Wednesday, January 31, 2007

Poor baby

Gabriel has had a case of "metatarsus adductus", basically feet that curve inwards a little bit too much, to match his little bowed baby legs, ever since he came out of the womb. We've been going to physical therapy to try to stretch them out, but we finally had to just bite the bullet and put his feet and legs in casts for a few weeks to straighten them out. At first Gabriel thought his casts were fun new toys--he seemed to be elated when we came home, laughing and bouncing and playing. He was less excited about them when bathtime came and they didn't come off, but he slept okay so I don't think he was too upset by them. That was Monday. Tuesday it was my turn bathe him and the darn things can't get wet....and they did. A lot. Oops. So we had to pull them off. He loved this and spent the rest of the evening clinging to his feet and gurgling happily. Then we had to go back Wednesday morning to get them put on again. Lots of hysterical crying this time as he lost his legs' freedom for the second time. He was onto our schemes and lots of kicking and screaming ensued. I felt so sad. Hard to explain to a baby temporary discomfort for long-term good. But there was hope--a little guy in the office with us who was about 18 months old was there to get a cast off his arm. He was happy, talking to his mom, playing with the toys in the office, until the cast had to come off. He wasn't afraid of the scissors they cut it off with...nope, he was sad that the cast was gone. He just kept staring at his arm and turning it back and forth, whimpering and looking around forlornly until the nurse gave him the empty shell of the cast back, at which point he immediately became completely happy. So there's hope for Gabriel. He's already figured out how to kick wildly with the casts during diaper changes and I think my forearms are actually bruised from it. I'll post a photo when I snap one tomorrow.

Sunday, January 28, 2007

Of squirrels and snacks

If you happen over our way any time in the near future and see squirrels lying scattered about the courtyard with bloated stomachs and a look of dazed satisfaction in their little beady eyes, it's our fault. Yesterday we provided the fixings for a scavenger's feast: a whole bag of Buttered Caramel Toffee and Almond Popcorn, open on our porch. I think we were hoping to get rid of it in a friendy way than sending to the landfill in a plastic bag. And maybe we were curious to see just exactly what the neighborhood squirrels would do after having to pick at the meager remains of our neighbor's birdfeeder for most of the winter. Well, the squirrels disposed of the whole bag in less than 12 hours, and this morning we awoke to find them cleaning up the last crumbs off the porch and munching them down as though they hadn't just eaten half a pound of the stuff already. Not much later I was sitting on the couch nursing Gabriel before church when another squirrel bounced onto the porch, sniffed around, then jumped to the windowsill and stood on its hind legs, with front paws up against the window. He just stared at me. I think he was silently pleading for more. More popcorn, that is-- I tried Soy and Flaxseed Cluster Cereal from Trader Joe's, which I couldn't stand, but it sat untouched on the railing of the porch for a week until the rain washed it away. Guess the squirrels have a soft spot for junk food too.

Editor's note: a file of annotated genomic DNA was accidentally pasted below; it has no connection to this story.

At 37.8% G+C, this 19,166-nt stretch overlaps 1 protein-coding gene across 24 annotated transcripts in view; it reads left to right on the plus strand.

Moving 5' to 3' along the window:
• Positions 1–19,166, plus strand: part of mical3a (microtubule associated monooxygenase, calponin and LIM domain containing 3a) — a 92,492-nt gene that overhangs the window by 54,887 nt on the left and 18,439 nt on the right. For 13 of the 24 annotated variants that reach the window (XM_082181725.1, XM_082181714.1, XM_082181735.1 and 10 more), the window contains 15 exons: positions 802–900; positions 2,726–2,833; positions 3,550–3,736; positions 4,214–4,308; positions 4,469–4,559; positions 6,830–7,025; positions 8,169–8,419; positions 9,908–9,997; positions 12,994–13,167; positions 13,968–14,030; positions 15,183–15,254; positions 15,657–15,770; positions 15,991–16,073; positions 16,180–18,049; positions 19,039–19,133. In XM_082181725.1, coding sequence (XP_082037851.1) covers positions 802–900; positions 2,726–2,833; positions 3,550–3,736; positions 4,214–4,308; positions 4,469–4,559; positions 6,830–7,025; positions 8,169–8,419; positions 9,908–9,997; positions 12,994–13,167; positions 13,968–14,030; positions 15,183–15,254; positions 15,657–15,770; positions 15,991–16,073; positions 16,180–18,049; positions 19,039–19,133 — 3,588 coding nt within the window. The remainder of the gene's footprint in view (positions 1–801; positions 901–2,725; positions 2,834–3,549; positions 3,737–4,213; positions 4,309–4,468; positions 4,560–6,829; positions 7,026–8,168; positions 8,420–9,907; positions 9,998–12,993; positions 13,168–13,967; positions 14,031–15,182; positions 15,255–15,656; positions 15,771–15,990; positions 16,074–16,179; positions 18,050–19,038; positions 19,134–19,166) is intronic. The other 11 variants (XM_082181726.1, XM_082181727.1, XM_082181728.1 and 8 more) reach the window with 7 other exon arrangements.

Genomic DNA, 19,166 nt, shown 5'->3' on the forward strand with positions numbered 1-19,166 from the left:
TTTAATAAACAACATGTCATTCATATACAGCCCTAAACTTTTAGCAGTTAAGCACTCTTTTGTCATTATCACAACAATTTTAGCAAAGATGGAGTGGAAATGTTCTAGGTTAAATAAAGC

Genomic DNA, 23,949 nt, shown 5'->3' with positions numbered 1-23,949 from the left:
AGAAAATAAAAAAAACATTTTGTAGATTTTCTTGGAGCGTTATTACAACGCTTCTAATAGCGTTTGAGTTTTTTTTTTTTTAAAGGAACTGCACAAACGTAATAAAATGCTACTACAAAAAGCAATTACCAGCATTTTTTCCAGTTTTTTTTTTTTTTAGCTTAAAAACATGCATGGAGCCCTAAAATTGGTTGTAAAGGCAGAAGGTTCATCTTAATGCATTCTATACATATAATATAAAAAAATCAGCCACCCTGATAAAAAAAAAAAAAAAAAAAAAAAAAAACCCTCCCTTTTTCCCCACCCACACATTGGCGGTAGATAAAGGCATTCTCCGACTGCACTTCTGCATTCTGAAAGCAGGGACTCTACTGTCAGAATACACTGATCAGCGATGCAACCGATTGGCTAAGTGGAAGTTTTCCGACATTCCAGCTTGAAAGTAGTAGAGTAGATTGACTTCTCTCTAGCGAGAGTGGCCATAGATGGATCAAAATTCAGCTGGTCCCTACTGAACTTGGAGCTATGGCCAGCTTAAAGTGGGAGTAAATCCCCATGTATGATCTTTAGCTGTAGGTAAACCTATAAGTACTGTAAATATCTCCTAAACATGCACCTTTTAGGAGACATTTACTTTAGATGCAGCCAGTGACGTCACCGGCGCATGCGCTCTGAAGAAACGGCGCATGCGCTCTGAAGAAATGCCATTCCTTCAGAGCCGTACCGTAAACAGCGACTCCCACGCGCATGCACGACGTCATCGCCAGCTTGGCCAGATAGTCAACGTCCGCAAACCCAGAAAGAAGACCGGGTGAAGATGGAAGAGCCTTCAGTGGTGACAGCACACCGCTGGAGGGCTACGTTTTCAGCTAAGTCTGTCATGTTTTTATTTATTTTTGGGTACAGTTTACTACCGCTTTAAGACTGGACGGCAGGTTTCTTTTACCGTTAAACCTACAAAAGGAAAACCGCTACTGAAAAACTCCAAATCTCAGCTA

Friday, January 26, 2007

Long time, no blog

Here I am again, back in the saddle for a little post on the old blog. Typical excuse, I know, but we really did have a busy couple of weeks. After the Christmas holiday and finally getting the new house in quasi-order, I decided I needed to actually do some house chores. Bathrooms, laundry, and vacuuming. Which I learned takes about a week to actually complete, with breaks for nursing, baby naps, walks outside so Gabriel can get a change of scenery and not become Mr. Uber-Fuss, and meal preparation, with Gabriel grabbing at all the fun and interesting things I am chopping and sometimes hitting the jackpot and getting to gnaw on some of it (like the apple above). Seriously, if we lived in a house with more than two bathrooms right now, I would make some of them off-limits. I don't mind cleaning them--actually it's rather satisfying, especially cleaning the mirrors--but it is just so tricky to entertain/hold/pacify Gabriel while contorting myself into all sorts of strange positions to, say, bend over and scrub the tub, that it is sometimes a daunting task that gets put off again and again!

The next week was filled with lots of "Christmas gifts" to give--we gave "coupons" for lunch dates, movie afternoons with popcorn and cider, etc. And I discovered once again that one "little" activity can take an entire day when it is interspersed with Gabriel, even if it is a fun one. This week I had the blessed experience of going to the dentist for three days in a row for a cleaning, and then two days of cavity filling, one day without a local anesthetic and the next day with--except the dentist didn't wait for it to kick in before drilling, despite my comment that I could still pretty much feel everything. After going through labor without meds I thought I could handle anything, but for some reason this cavity drilling was just awful. To top it all off, my mouth went totally numb as he was finishing up and stayed that way for four hours! Oh well. My mom got a chance to bond with Gabriel in the waiting room of the dentist's office for three days in a row, in any case, and I think Gabriel enjoyed the change in cartaker for a little while. Be back soon!